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Cope And Drag Pattern
In foundry work, the terms cope and drag refer respectively to the upper and lower parts of a two-part casting flask, used in sand casting. The flask is a wood or metal frame, which cCope And Drag Patternontains the molding sand, providing support to the sand as the metal is poured into the mold. In flaskless molding, the same terms are used, cope for the top or upper piece and drag for the bottom or lower piece.

In the simplest sand casting procedure, the drag is placed on a board, around a pattern of the part to be cast. The pattern is a model of the desired casting. Sand is sifted over the pattern until the model is covered by a few inches of sand. More sand is then dumped into the drag, and rammed with a wooden wedge, or mechanically vibrated to pack the sand down. The sand is then struck level with the top edge of the cope, using a wooden or metal strake. A board is then placed on top of the drag and the drag is flipped over.

Then, the cope is placed on the drag, and dowels (or pins) are put in the sand to make holes for the sprue and one or more risers. Sand is again sifted over the pattern, and rammed to fill the cope. The pins are then carefully pulled out of the sand, and a gate is cut into the sand. The critical part of the operation is to separate the cope and drag to remove the pattern. The pattern is lifted from the sand, leaving a molding cavity. A passageway for metal to enter the mold, called a "gate", is then cut from the sprue hole to the void left by the pattern, and a runner is cut from the sand to allow metal to flow into the riser.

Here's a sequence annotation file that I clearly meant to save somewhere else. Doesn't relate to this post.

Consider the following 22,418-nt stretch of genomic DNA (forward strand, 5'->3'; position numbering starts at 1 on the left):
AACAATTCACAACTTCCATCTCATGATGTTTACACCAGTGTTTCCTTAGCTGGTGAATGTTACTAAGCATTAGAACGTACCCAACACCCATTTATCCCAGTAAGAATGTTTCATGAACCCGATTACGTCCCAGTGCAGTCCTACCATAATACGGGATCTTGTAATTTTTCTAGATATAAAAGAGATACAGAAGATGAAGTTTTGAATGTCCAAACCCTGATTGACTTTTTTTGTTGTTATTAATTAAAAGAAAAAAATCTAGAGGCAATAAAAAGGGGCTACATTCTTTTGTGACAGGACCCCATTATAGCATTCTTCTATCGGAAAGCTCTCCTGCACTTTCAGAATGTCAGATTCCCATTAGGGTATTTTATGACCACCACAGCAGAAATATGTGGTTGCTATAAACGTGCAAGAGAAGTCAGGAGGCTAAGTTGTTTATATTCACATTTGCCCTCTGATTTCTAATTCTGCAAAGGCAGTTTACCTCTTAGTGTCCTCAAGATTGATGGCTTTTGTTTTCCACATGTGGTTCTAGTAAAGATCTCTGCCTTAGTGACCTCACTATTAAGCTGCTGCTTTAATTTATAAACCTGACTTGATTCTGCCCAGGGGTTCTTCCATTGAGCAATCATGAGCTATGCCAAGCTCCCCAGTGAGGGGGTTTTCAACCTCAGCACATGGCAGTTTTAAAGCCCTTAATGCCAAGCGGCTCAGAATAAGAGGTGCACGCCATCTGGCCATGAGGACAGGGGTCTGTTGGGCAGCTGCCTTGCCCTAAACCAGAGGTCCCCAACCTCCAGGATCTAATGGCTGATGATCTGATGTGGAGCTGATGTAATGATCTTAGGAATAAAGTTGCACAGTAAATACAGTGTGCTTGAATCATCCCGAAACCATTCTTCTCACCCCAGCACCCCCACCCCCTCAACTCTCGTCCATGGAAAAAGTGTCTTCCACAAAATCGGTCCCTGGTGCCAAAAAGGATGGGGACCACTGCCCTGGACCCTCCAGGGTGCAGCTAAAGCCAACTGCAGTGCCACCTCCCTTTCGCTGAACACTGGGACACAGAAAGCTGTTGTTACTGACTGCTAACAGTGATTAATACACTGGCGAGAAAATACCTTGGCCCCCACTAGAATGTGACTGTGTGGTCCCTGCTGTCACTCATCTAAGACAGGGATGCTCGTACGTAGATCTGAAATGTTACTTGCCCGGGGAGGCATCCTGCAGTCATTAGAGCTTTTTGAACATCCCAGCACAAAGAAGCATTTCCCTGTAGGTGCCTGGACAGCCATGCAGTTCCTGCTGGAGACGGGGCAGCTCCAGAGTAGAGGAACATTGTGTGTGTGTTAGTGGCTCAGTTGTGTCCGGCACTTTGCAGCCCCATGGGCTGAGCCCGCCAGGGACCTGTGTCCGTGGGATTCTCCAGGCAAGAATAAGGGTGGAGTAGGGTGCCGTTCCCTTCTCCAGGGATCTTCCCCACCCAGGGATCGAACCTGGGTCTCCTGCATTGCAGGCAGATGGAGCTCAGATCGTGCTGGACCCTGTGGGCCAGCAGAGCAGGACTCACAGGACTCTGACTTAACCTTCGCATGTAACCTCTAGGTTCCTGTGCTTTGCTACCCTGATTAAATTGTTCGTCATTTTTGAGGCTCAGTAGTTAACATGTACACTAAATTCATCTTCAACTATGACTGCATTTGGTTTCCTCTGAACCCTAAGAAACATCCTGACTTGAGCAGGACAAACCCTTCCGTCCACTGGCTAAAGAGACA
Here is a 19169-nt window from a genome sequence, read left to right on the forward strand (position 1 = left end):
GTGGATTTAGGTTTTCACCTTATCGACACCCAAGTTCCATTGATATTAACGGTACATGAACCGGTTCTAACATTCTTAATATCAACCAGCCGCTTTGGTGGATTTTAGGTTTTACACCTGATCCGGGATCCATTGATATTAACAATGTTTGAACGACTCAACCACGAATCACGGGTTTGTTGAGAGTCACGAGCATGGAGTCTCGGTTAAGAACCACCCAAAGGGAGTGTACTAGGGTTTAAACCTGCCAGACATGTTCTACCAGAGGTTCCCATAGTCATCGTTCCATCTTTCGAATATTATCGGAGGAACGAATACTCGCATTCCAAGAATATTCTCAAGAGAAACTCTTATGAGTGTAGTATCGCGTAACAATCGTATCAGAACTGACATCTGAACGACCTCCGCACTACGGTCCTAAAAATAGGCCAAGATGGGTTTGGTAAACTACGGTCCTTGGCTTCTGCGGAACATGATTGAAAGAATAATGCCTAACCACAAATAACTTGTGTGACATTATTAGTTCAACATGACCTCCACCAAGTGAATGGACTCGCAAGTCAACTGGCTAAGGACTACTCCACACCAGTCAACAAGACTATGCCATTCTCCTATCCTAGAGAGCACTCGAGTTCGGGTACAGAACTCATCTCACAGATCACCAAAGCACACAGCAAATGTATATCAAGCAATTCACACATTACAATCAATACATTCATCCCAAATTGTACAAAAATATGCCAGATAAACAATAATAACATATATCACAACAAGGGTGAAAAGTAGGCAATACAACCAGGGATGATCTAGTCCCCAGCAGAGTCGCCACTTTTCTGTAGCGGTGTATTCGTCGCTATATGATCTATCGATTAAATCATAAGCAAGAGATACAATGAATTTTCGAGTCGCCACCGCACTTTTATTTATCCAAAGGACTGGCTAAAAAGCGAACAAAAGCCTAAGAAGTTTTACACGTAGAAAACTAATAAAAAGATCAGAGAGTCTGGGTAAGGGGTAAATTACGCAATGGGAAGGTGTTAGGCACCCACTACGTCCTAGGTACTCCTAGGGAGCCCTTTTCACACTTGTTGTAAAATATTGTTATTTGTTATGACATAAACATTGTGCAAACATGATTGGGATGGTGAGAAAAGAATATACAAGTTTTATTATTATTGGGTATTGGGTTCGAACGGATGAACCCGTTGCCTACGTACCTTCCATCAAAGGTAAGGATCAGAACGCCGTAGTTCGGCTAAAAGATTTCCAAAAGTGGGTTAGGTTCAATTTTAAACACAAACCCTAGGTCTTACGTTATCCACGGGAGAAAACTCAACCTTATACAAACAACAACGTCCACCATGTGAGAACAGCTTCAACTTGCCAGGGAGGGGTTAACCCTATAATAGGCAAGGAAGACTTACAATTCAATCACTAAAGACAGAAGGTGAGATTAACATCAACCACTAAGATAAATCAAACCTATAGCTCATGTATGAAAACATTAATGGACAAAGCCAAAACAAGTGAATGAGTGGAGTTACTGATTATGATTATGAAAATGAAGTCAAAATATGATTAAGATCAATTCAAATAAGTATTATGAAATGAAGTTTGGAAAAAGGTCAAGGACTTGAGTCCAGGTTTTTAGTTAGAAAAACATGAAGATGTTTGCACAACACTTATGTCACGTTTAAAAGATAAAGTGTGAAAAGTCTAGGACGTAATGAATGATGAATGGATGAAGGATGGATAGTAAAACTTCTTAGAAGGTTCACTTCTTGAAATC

Cope And Drag Pattern
The flask is then put back together, and metal can be poured into the mold. The metal will flow down the sprue, into the mold cavity, and back up the riser (of which there may be several).Once the metal has cooled enough to solidify, the flask can then be separated again, and the sand removed to reveal the rough casting. The rough casting is separated from the sprue and riser(s) either by sawing them off, or just breaking the thin metal of the gates and runners.

In some cases the part design is more complicated, and intermediate flasks and mold sections are needed between the cope and drag. These sections are called cheeks.